Assembly Biosciences, a biotechnology company with strong Indiana University and Hoosier State ties that seeks to cure hepatitis B and C. difficile infections, announced several senior-level hires throughout the company on Monday.
Founded in 2012, Assembly is largely built around the research of Adam Zlotnick, a professor of molecular and cellular biochemistry at Indiana University Bloomington. By exploiting vulnerabilities in the capsid assembly of the hepatitis B virus (HBV), it is hoped that the chronic liver infection that it causes — which kills about 786,000 people annually and affects about 240 million people globally according to the Centers for Disease Control and Prevention — can be eradicated.
C. difficile is an overgrowth of bacteria in the lower gastrointestinal tract often triggered by the use of antibiotics to treat common infections. This can produce toxins that can lead to severe diarrhea, sepsis and even death. According to the CDC, deaths linked to C. difficile infections (CDI) increased more than five fold between 1999 and 2007, and C. difficile is the leading cause of death associated with gastroenteritis in the U.S. Through a unique platform for targeted delivery of beneficial bacteria, viruses, proteins and small molecules to the colon or terminal ileum, Assembly hopes to eliminate CDI as well.
Zlotnick serves as Assembly’s chief scientific adviser and chairs its HBV and virology science advisory board. Other current Assembly officials with IU or Indiana ties include:
- William W. Turner, who co-founded Assembly with Zlotnick and is a former visiting scholar in biochemistry at IU-Bloomington. Turner is head of discovery chemistry at Assembly and served for 35 years as a research chemist at Indianapolis-based Eli Lilly & Co.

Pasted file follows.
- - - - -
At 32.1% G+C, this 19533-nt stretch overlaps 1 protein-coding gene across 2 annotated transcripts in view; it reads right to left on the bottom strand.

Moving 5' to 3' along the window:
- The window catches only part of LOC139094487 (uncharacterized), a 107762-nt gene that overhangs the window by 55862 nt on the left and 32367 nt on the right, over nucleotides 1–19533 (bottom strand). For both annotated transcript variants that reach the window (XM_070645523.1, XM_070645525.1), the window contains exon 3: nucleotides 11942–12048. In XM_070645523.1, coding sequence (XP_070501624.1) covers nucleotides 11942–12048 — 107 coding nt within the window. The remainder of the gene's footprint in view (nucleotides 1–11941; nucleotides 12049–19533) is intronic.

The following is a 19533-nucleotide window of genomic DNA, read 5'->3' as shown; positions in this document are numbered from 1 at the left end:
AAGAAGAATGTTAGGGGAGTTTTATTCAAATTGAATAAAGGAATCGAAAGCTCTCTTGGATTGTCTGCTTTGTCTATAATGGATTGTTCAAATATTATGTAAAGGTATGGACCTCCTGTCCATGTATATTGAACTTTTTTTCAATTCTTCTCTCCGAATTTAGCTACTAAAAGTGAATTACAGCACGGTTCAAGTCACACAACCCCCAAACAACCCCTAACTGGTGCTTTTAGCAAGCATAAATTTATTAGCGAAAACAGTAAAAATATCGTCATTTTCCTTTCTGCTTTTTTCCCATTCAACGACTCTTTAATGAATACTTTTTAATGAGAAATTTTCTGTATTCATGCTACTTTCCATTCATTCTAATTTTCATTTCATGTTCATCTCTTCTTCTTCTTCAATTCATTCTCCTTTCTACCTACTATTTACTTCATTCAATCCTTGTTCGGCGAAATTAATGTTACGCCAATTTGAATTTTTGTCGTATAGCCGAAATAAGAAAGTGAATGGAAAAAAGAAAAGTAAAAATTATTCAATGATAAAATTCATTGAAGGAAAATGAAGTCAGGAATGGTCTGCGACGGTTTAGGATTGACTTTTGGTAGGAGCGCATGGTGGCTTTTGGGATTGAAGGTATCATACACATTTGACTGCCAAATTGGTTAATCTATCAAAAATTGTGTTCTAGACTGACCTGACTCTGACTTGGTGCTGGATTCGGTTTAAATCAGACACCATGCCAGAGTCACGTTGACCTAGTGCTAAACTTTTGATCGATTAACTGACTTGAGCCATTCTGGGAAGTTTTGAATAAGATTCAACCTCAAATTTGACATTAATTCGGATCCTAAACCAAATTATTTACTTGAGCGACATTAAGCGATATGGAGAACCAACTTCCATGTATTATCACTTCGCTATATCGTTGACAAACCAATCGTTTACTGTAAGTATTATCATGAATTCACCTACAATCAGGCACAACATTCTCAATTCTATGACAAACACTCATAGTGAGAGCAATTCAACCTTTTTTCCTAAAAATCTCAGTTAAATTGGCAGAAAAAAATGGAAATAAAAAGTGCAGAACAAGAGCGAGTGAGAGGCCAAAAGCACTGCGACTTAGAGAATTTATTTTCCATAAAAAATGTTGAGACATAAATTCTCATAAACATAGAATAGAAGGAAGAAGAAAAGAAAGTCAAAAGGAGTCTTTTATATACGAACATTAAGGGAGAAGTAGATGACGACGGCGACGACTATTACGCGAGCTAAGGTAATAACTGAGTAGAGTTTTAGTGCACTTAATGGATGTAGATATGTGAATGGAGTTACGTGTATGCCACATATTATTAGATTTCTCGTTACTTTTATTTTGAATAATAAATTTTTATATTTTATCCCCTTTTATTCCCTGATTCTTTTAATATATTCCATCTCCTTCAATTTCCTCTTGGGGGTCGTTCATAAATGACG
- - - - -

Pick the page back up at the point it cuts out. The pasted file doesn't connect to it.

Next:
- Derek Small, a co-founder, CEO and director of Assembly, who earned a bachelors degree in business from Franklin College.
- Richard DiMarchi, an Assembly director who is the Cox Distinguished Professor of Biochemistry and Gill Chair in Biomolecular Sciences at IU-Bloomington.
- Micah Mackison, Assembly’s vice president of corporate development and strategy, who earned his bachelors degree in finance from IU.
- William Ringo, an Assembly director who also serves as a director for BioCrossroads, an Indiana initiative and public-private collaboration that focuses on growing, advancing and investing in the life sciences.
“The exceptional quality of these incoming senior managers adds significant depth and experience to the innovative science and technical approaches we are pursuing at Assembly to cure HBV and leverage the microbiome to treat infectious diseases,” Small said.
“With our team largely complete and cash reserves on hand projected to fund our progress for two years, we anticipate initiating clinical trials in the second half of 2016 with our microbiome therapy for recurrent CDI and our lead CpAM antiviral compound for the treatment of HBV.”